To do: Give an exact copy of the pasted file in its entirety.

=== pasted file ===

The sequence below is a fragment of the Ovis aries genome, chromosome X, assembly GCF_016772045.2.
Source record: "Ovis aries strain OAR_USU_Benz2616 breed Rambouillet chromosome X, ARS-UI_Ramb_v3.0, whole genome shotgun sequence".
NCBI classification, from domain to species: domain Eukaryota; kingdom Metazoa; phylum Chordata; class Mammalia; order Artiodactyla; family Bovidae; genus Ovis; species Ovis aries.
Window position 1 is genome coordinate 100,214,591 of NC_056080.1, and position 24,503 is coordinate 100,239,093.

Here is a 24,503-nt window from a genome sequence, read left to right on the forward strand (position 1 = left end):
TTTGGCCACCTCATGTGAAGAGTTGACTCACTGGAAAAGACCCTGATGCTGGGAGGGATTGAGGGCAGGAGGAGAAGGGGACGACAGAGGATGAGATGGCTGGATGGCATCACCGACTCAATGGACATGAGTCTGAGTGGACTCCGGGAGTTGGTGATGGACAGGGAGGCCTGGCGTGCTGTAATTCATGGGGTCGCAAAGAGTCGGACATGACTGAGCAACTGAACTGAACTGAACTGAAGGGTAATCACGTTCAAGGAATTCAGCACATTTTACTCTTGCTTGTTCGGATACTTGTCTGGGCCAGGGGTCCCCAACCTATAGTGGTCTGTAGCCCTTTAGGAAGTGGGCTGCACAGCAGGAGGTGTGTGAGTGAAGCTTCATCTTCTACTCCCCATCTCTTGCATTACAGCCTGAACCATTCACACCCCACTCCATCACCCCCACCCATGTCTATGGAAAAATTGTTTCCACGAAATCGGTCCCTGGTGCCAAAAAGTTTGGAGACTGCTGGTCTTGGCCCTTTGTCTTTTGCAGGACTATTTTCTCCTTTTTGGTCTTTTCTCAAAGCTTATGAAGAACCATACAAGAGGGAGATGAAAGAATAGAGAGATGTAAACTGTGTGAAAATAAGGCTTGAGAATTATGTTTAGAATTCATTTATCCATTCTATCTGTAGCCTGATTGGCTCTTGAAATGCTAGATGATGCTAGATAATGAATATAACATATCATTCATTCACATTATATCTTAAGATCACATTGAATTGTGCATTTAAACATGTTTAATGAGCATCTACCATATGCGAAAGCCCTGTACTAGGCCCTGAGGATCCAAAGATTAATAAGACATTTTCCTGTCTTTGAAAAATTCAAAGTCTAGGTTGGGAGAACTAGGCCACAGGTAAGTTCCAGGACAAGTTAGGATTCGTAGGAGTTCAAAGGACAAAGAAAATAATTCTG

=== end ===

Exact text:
The sequence below is a fragment of the Ovis aries genome, chromosome X, assembly GCF_016772045.2.
Source record: "Ovis aries strain OAR_USU_Benz2616 breed Rambouillet chromosome X, ARS-UI_Ramb_v3.0, whole genome shotgun sequence".
NCBI classification, from domain to species: domain Eukaryota; kingdom Metazoa; phylum Chordata; class Mammalia; order Artiodactyla; family Bovidae; genus Ovis; species Ovis aries.
Window position 1 is genome coordinate 100,214,591 of NC_056080.1, and position 24,503 is coordinate 100,239,093.

Here is a 24,503-nt window from a genome sequence, read left to right on the forward strand (position 1 = left end):
TTTGGCCACCTCATGTGAAGAGTTGACTCACTGGAAAAGACCCTGATGCTGGGAGGGATTGAGGGCAGGAGGAGAAGGGGACGACAGAGGATGAGATGGCTGGATGGCATCACCGACTCAATGGACATGAGTCTGAGTGGACTCCGGGAGTTGGTGATGGACAGGGAGGCCTGGCGTGCTGTAATTCATGGGGTCGCAAAGAGTCGGACATGACTGAGCAACTGAACTGAACTGAACTGAAGGGTAATCACGTTCAAGGAATTCAGCACATTTTACTCTTGCTTGTTCGGATACTTGTCTGGGCCAGGGGTCCCCAACCTATAGTGGTCTGTAGCCCTTTAGGAAGTGGGCTGCACAGCAGGAGGTGTGTGAGTGAAGCTTCATCTTCTACTCCCCATCTCTTGCATTACAGCCTGAACCATTCACACCCCACTCCATCACCCCCACCCATGTCTATGGAAAAATTGTTTCCACGAAATCGGTCCCTGGTGCCAAAAAGTTTGGAGACTGCTGGTCTTGGCCCTTTGTCTTTTGCAGGACTATTTTCTCCTTTTTGGTCTTTTCTCAAAGCTTATGAAGAACCATACAAGAGGGAGATGAAAGAATAGAGAGATGTAAACTGTGTGAAAATAAGGCTTGAGAATTATGTTTAGAATTCATTTATCCATTCTATCTGTAGCCTGATTGGCTCTTGAAATGCTAGATGATGCTAGATAATGAATATAACATATCATTCATTCACATTATATCTTAAGATCACATTGAATTGTGCATTTAAACATGTTTAATGAGCATCTACCATATGCGAAAGCCCTGTACTAGGCCCTGAGGATCCAAAGATTAATAAGACATTTTCCTGTCTTTGAAAAATTCAAAGTCTAGGTTGGGAGAACTAGGCCACAGGTAAGTTCCAGGACAAGTTAGGATTCGTAGGAGTTCAAAGGACAAAGAAAATAATTCTG